unknown in the Netherlands, the penalty killer in Belgium
Anderlecht-Ludogorets, Conference League intermediate round, last week. It comes down to penalty kicks. Full of confidence, young Dutchman Verbruggen stands on his goal line waiting for the Bulgarians to fire at him one by one.
His memories go back to the Croky Cup a few months before. In the penalty kick series against Lierse SK, Verbruggen took a penalty, only to stand behind the ball himself to poke in the winning one. And with success.
Anderlecht through in the cup, thanks to Verbruggen.
Back to the game with Ludogorets, Thursday night at the Constant Vanden Stock Stadium. He saved not one, two, but all three(!) of the penalty kicks he faced. Because his teammates do shoot the balls in, the penalty series is quickly finished.
Anderlecht through in Europe, again thanks to Verbruggen.
In the summer of 2020, Belgian superpower Anderlecht plucks the then 18-year-old Verbruggen away from the youth academy of NAC Breda for 300,000 euros, where he is seen as a growth brilliant who is leaving too soon. But against Anderlecht, NAC cannot compete.
Goalkeeper trainer Ten Rouwelaar
In Brussels, he comes through the intercession of goalkeeper trainer Jelle ten Rouwelaar, who has also just made the move from Brabant to Belgium. Verbruggen has known the former goalkeeper since he was fourteen years old from NAC’s youth and considers him his soccer father.
During his first season with Anderlecht, Verbruggen spent most of his time on the bench. During the playoffs in May 2021, when it comes to the Belgian national title, Verbruggen is suddenly first goalkeeper.
“I came here as third goalkeeper and thought: nice, I’ll see. Then I was there for two weeks and the first goalkeeper got injured. And just before the playoffs, the choice of Vincent Kompany (trainer at the time, ed.) suddenly fell on me,” Verbruggen looks back.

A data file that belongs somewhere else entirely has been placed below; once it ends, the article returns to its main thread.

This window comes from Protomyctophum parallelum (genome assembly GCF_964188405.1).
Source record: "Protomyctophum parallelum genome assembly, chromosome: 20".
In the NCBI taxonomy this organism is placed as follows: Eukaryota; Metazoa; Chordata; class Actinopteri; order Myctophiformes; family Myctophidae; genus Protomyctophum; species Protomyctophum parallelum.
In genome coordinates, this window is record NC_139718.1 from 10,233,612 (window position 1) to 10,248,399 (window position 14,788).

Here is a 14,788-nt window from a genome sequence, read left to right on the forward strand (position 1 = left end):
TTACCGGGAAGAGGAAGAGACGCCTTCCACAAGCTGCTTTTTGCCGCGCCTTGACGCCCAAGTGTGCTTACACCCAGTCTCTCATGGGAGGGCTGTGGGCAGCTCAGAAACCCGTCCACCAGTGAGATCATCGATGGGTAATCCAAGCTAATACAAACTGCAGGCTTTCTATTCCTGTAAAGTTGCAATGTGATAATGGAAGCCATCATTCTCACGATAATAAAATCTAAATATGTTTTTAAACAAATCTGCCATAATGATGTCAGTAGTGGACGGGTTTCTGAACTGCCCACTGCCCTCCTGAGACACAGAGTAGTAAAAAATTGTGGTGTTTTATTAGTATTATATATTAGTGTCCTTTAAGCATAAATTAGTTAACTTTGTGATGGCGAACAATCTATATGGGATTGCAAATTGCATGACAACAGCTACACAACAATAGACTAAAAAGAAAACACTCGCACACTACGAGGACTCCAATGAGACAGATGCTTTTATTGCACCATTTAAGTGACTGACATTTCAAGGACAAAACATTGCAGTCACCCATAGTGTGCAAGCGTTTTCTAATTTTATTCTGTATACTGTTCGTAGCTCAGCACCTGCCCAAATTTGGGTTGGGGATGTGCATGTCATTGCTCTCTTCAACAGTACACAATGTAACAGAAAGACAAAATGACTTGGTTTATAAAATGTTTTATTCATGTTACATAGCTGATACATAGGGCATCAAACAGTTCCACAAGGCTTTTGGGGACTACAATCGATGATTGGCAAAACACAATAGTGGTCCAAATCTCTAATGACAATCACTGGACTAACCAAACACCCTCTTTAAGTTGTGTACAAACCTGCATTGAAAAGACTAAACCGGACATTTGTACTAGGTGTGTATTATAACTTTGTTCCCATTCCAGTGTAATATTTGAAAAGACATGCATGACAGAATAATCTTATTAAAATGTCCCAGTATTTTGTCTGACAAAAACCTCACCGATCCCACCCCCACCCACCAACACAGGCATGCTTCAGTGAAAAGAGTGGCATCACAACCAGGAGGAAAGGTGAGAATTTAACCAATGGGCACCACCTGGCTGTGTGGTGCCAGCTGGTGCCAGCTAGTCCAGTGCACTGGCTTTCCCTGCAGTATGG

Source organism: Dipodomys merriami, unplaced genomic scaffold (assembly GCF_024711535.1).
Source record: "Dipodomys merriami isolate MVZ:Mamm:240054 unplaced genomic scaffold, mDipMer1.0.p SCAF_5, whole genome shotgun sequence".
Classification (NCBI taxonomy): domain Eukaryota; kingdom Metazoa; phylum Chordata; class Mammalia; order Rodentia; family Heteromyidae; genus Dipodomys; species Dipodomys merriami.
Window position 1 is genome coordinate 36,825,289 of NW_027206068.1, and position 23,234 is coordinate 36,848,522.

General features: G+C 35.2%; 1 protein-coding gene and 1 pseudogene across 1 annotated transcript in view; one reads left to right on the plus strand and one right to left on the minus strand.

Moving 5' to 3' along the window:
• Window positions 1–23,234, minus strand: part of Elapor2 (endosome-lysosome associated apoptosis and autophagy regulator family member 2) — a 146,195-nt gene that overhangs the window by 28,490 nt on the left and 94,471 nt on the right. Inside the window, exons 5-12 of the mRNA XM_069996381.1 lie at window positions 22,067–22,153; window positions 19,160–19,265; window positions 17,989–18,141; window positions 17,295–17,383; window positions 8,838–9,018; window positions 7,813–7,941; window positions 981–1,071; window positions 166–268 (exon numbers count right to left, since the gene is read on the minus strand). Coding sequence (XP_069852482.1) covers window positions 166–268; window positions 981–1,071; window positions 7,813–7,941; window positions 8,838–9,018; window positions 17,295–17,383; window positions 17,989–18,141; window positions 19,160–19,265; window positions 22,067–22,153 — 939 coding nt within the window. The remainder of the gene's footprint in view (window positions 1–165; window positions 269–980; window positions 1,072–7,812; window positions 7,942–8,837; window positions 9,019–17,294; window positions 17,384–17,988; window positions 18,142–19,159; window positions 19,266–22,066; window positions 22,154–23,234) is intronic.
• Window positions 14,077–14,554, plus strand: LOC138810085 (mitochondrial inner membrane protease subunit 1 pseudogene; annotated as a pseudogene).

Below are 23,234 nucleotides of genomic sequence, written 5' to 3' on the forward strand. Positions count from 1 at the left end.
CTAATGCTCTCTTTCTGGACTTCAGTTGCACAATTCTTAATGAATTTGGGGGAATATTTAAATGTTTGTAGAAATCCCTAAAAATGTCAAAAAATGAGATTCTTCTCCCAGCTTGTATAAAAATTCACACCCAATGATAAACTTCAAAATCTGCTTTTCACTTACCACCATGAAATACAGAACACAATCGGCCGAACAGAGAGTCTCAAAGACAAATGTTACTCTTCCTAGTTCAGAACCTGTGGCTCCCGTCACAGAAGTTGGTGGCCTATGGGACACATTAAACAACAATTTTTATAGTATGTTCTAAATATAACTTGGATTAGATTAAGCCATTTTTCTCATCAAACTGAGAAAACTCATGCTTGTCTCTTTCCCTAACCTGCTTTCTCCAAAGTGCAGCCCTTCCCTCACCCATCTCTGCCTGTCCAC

Although the title remains far out of Anderlecht’s sight, Verbruggen makes a good impression. The more difficult he finds it to take a good seat on the bench again afterwards, behind first choice and captain Hendrik Van Crombrugge.
Mental coach and Jan Vertonghen
Verbruggen talks about his disappointment with his mental coach, with whom he has worked since his NAC youth. He teaches him to control his emotions. To let things slide away that he has no influence over anyway.
Also this season, Verbruggen starts as a second-round pick. It makes him impatient. During one of the carpool rides from Antwerp to Anderlecht, routine player Jan Vertonghen exhorts him to calm down. His chance will come.
Meanwhile, the young Dutchman is being pulled from England. Championship club Burnley, where old acquaintances Kompany and Ten Rouwelaar now work, wants to capture him. Despite a summer million-dollar offer, no transfer is forthcoming.
Reluctantly, Verbruggen once again takes a seat on the Anderlecht bench. “I told the people on the board that too. I can’t sit on the bench until I’m 24, huh. I have to play,” the 1.94-meter tall goalkeeper told the Belgian press.
That sounds like swagger. A touch of Dutch arrogance, they would say in Belgium. But that is not Verbruggen, calm and steady in himself. He is simply convinced of his abilities.
A change of trainers works out well for him and since the beginning of the year Verbruggen has been the No. 1 at Anderlecht, where he keeps the captain thus on the bench and has been goalkeeping ironclad ever since. With the place in the pre-selection of Oranje as ultimate reward.
He does it for his father, who would have loved this. Coen Verbruggen died unexpectedly in January 2021. He was fifty years old. A day before his cardiac arrest, father and son were still together in Breda.
Now Verbruggen junior carries his father, himself a former goalkeeper and crazy about the game of soccer, with him every game. He has had the letter ‘C’ inscribed on his gloves, he tells the Flemish press.
“When I step on the field now, my dad is always a little bit with me.”